Research Article: Chitosan against cutaneous pathogens

Date Published: July 6, 2013

Publisher: Springer

Author(s): Jackson Champer, Julie Patel, Nathalie Fernando, Elaheh Salehi, Victoria Wong, Jenny Kim.

http://doi.org/10.1186/2191-0855-3-37

Abstract

Propionibacterium acnes and Staphylococcus aureus are cutaneous pathogens that have become increasingly resistant to antibiotics. We sought to determine if chitosan, a polymer of deacetylated chitin, could be used as a potential treatment against these bacteria. We found that higher molecular weight chitosan had superior antimicrobial properties compared to lower molecular weights, and that this activity occurred in a pH dependent manner. Electron and fluorescence microscopy revealed that chitosan forms aggregates and binds to the surface of bacteria, causing shrinkage of the bacterial membrane from the cell wall. Of special relevance, clinical isolates of P. acnes were vulnerable to chitosan, which could be combined with benzoyl peroxide for additive antibacterial effect. Chitosan also demonstrated significantly less cytotoxicity to monocytes than benzoyl peroxide. Overall, chitosan demonstrates many promising qualities for treatment of cutaneous pathogens.

Partial Text

Chitosan is derived from the partial deacetylation of chitin, a natural polysaccharide composed of β1 → 4 linked N-acetylglucosamine. It has demonstrated potential as a vehicle for drug and DNA delivery via nanoparticles (Singla and Chawla 2001), as a food preserving agent (No et al 2007), and as a wound dressing for severely hemorrhaging injuries (Brown et al. 2009). Chitosan is also known to have antimicrobial activity against viruses (Kurita 2006), fungi, and bacteria (Rabea et al. 2003), which combined with its high biocompatibility, low toxicity, and ability to biodegrade, make it a promising candidate for medical use against various pathogens (Kong et al. 2010). Chitosan has already been shown to be effective in vivo against bacteria (Lee et al. 2009; Moon et al. 2007).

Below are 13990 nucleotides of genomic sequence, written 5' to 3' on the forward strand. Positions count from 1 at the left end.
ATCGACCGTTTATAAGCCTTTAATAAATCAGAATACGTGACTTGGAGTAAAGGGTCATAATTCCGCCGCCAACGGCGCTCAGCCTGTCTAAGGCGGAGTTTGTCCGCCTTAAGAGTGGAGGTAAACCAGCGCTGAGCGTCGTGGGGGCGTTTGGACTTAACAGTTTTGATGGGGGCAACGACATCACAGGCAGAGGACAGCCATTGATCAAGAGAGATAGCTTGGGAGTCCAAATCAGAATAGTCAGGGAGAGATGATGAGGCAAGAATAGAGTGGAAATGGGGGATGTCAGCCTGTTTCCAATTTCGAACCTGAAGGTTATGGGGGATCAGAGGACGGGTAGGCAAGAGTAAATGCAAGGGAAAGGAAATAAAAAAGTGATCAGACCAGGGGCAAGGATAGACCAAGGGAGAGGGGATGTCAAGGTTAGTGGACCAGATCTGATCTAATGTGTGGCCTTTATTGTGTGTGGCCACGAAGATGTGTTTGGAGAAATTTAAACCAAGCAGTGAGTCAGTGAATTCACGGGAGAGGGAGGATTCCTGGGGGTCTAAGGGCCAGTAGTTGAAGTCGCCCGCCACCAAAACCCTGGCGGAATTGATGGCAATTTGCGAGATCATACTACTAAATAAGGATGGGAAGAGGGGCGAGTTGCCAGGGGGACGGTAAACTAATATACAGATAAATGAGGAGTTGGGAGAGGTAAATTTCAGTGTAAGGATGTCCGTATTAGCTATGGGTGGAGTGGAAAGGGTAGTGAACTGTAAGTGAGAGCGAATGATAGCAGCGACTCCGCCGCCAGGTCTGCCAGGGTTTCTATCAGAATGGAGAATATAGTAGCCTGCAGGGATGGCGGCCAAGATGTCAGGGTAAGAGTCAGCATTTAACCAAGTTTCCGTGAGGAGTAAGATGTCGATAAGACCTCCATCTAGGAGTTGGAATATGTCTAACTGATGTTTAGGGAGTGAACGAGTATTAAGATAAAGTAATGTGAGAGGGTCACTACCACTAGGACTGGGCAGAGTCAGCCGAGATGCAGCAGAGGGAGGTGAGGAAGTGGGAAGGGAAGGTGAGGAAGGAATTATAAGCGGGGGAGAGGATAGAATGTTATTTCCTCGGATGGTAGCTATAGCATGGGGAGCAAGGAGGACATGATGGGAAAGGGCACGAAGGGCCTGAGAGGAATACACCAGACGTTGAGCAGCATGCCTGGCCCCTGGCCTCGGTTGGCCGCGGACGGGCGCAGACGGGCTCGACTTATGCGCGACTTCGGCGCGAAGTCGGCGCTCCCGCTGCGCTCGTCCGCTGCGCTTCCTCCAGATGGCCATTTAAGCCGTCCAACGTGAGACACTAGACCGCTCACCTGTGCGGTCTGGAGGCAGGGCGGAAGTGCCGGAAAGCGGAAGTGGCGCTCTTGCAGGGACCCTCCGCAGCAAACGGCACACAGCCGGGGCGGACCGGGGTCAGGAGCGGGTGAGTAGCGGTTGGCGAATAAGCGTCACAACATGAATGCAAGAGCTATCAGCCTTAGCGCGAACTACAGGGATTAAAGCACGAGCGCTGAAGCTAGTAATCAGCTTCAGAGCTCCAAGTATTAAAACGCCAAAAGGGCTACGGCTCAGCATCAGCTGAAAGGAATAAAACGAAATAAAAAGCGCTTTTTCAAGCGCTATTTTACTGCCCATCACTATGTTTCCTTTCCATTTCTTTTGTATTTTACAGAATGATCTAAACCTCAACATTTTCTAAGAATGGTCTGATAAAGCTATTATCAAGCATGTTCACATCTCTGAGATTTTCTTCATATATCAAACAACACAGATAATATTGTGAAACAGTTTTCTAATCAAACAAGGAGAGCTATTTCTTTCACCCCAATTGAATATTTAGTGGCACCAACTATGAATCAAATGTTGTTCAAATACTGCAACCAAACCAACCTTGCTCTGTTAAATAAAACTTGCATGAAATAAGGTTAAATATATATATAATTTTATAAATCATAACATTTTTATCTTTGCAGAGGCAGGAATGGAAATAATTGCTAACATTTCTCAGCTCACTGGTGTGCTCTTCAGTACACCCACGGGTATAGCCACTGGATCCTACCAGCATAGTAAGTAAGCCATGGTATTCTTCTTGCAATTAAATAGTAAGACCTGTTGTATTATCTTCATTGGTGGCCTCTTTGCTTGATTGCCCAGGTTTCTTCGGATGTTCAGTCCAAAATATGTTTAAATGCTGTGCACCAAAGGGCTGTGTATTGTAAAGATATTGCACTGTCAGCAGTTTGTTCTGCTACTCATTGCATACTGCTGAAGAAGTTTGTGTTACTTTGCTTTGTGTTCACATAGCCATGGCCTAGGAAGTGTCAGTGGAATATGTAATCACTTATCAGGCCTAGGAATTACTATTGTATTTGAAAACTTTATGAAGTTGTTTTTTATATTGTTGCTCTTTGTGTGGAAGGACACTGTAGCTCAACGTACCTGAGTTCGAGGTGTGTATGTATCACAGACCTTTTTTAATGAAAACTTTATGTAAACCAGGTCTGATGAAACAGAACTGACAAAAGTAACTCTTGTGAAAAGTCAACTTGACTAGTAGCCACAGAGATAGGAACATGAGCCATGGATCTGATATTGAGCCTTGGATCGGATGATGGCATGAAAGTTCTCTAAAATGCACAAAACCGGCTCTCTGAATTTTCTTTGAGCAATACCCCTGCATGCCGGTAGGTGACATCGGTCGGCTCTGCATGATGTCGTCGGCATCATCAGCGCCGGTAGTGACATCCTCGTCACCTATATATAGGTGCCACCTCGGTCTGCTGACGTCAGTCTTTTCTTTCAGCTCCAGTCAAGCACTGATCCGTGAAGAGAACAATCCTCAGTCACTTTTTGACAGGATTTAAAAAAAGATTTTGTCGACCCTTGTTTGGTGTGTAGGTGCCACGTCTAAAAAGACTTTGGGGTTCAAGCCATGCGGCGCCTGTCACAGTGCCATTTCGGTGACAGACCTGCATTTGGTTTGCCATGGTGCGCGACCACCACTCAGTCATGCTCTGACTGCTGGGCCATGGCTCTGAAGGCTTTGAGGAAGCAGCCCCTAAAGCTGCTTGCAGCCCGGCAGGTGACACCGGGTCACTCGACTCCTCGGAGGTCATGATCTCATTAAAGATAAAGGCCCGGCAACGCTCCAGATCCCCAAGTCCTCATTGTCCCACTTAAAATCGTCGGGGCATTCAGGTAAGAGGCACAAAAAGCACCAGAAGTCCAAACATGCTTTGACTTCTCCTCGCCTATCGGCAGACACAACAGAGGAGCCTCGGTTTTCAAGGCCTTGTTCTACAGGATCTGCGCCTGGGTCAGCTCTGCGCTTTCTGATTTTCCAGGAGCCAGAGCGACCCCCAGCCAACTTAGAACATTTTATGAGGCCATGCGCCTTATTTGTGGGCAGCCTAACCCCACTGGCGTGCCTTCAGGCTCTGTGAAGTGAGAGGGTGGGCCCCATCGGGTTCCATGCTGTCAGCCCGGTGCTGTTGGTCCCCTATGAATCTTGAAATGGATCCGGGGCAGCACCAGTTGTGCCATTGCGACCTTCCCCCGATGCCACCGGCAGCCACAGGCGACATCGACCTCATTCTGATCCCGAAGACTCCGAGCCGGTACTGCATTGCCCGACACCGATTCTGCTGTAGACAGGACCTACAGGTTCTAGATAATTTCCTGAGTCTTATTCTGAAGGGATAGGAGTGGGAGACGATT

As bacteria develop resistance to common antibiotic therapies, there is a need to develop new treatment options. This public health issue is clearly evident in acne vulgaris, which affects over 80% of the population at some point in their lives. Therefore, we assessed the potential of chitosan as an antimicrobial agent against two common cutaneous pathogens. In addition, we gathered data on the antibacterial mechanism of chitosan, and determined how certain properties of chitosan affect its antibacterial activity.

The authors declare that they have no competing interest.

 

Source:

http://doi.org/10.1186/2191-0855-3-37

 

Leave a Reply

Your email address will not be published.